Set a timer for 5 minutes and begin making a list of as many things you can think of that make you happy and bring you joy or pleasure.

When the timer rings, you are done for now, or you can continue.



On another piece of paper make three columns and label them 10 minutes, 20 minutes, 30 minutes.

Put items from your list in each column with the time they take to do. Some items like reading, can go in all three columns.

Each day try to fit in a total of an hour of activities spread throughout the day. It’s the same concept as exercise, an hour of sustained activity may be ideal, but an hour broken up throughout the day is better than none – and you may find you can fit in even more!

Even if you only have time for one ten-minute block at the start, that is okay. Don’t stress about it, do what you can, but make it a priority to do at least one!

Combine  Activities

Download some podcasts. There are thousands of them on every subject imaginable.

Pick some in your field, your hobby, humor, stories, or something brand new. Then listen while walking the dog, commuting, or cleaning the bathroom.

Share Activities

Self-care and “me time” are not the same. Self-care can be shared with your children, partner, or friend. Now is a wonderful time to introduce kids to self-care.

Celebrate a made up holiday, plant a garden, or have movie night complete with buttery popcorn!


Adult coloring has become popular as a self-care activity. It is fun and relaxing and an excellent activity to share with kids of any age (your own or students!).
I have created a FREE SELF-CARE STARTER KIT for you, which includes your self-care planning worksheets, beautiful mandala coloring cards with and without positive sayings and 4 mandala posters.
To get this awesome kit fill out the form below. You will receive an email which will give you instant access to my growing resource library of freebies!

3 Insanely Easy Dinners Teachers Need to Try Now!

Try These 3 Insanely Easy Dinners Tonight!

Teachers work hard, especially at the beginning of the school year and especially now.

Those first few weeks back are always chaotic and currently there is the added stress and uncertainty brought about by the Corona Virus.

No matter if you are teaching in person or remotely, at the end of a long day, someone is bound to ask “What’s for dinner?”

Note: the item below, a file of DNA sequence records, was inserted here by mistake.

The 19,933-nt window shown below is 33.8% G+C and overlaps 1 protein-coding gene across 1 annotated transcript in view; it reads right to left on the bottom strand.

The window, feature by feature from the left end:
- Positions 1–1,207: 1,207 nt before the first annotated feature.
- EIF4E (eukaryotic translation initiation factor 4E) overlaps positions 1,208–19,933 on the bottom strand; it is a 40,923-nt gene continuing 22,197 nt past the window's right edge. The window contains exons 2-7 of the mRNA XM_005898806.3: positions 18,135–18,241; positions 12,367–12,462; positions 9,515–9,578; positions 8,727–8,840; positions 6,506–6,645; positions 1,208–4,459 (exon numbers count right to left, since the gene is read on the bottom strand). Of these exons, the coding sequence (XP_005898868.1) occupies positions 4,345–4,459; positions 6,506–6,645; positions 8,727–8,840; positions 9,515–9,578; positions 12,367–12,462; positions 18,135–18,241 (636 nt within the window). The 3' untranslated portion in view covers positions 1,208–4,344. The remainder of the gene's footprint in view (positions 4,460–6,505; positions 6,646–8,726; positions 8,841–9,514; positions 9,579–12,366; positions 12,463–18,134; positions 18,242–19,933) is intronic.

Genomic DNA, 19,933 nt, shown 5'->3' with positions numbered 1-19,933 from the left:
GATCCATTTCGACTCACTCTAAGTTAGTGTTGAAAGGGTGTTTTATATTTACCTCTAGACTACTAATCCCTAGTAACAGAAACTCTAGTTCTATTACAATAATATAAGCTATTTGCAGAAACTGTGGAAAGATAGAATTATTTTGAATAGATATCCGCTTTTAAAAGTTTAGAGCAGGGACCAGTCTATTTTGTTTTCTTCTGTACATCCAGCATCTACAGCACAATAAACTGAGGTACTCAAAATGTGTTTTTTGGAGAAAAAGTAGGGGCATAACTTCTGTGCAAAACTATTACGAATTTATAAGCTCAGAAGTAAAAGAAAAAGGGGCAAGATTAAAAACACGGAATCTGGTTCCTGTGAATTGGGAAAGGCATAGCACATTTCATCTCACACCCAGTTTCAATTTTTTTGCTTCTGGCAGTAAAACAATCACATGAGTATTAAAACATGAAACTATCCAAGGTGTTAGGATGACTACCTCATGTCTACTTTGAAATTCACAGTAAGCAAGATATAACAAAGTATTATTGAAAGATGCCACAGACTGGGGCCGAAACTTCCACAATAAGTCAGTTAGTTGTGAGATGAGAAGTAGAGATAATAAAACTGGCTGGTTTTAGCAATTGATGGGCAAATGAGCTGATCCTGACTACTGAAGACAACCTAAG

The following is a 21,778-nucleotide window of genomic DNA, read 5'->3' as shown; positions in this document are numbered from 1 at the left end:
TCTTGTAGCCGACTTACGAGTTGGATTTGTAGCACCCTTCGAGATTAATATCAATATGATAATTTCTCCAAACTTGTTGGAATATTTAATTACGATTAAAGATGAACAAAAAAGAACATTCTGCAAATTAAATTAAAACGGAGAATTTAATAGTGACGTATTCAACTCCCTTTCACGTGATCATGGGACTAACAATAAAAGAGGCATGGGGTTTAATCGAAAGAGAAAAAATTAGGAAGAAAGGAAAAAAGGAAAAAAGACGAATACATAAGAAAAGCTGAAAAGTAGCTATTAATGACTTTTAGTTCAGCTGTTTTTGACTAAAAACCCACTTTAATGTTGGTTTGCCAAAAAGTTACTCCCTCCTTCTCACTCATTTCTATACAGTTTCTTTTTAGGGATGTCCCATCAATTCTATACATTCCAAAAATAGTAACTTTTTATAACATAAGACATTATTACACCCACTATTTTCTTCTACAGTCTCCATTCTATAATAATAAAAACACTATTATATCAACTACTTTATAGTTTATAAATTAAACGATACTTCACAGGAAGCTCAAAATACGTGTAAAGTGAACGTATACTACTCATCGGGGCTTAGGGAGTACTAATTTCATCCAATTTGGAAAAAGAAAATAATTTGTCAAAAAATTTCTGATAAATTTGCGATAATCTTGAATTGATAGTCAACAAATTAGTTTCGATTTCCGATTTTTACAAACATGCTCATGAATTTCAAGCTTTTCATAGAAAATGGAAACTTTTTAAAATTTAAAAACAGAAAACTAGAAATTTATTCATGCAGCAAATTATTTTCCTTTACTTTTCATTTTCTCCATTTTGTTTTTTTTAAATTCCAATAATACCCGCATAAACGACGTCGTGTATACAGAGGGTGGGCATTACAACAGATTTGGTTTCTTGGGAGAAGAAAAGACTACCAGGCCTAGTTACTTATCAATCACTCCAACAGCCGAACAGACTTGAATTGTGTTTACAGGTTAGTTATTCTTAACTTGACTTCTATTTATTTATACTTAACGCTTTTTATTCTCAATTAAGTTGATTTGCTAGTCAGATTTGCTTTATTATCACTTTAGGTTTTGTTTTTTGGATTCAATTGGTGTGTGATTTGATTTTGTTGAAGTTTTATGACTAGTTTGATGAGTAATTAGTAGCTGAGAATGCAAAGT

What’s for dinner?

Props to the more organized among us with meals planned, but you still have to cook and clean up. Those of us with less forethought will open and close the fridge a few times before deciding on grilled cheese and tomato soup.

No judgement – I have been in both those kitchens at one time or another.

Where is Nana when you need her?



Have we met?

I’m Nana!

Although I can’t come to your house and cook, and I don’t live in Florida, I can Help.

But first, I have two important things to tell you.


Two Important Things


  1. These are NOT recipes, they are more like magic formulas. They are very flexible and there is little to no measuring and little to no clean up.
  1. You need a slow cooker. Yes, I have heard of Instant Pots, I even have one and love it, but not for these dinners. You must use a tried and true old fashioned slow cooker, also known as a crock pot.

Nana’s Almost Famous Chicken


4 – 8 chicken breasts (depending on the size of your family and the size of your crockpot.

1 – 2 Packages of Good Seasonings Italian Dressing Mix , Zesty Italian Dressing Mix or Garlic and Herb Dressing Mix


1. Make small loose balls from aluminum foil approximately 1”. Layer on bottom of slow cooker.
2. Coat both sides of chicken breasts with dry salad dressing mix and paprika.
3. Lay on top of aluminum foil balls. You can put a few pieces on top of the others but don’t pack tight.
4. Turn on slow cooker and let cook 6-8 hours.
5. Carefully remove cooked chicken from slow cooker. It usually begins to fall apart.
6. Remove chicken from bones.

Best Barbeque Chicken


4 – 8  skinless boneless chicken breasts (depending on the size of your family and the size of your crockpot.

1 – 2 Bottles of good barbeque sauce like Sweet Baby Ray’s or Jack Daniels.

¼ – ½ cup brown sugar

1-2 tablespoons apple cider vinegar


1. Mix together barbecue sauce, brown sugar and vinegar.
2. Place chicken breasts in slow cooker
3. Pour sauce mixture over chicken breasts
4. Cook 5-8 hours
5. Shred chicken breasts. The sauce may look watery but the shredded chicken will absorb it.
Serve over rice or on buns.

Beefy Stewish


2 – 4 lbs. beef stew cubes

Garlic powder


Bag of baby carrots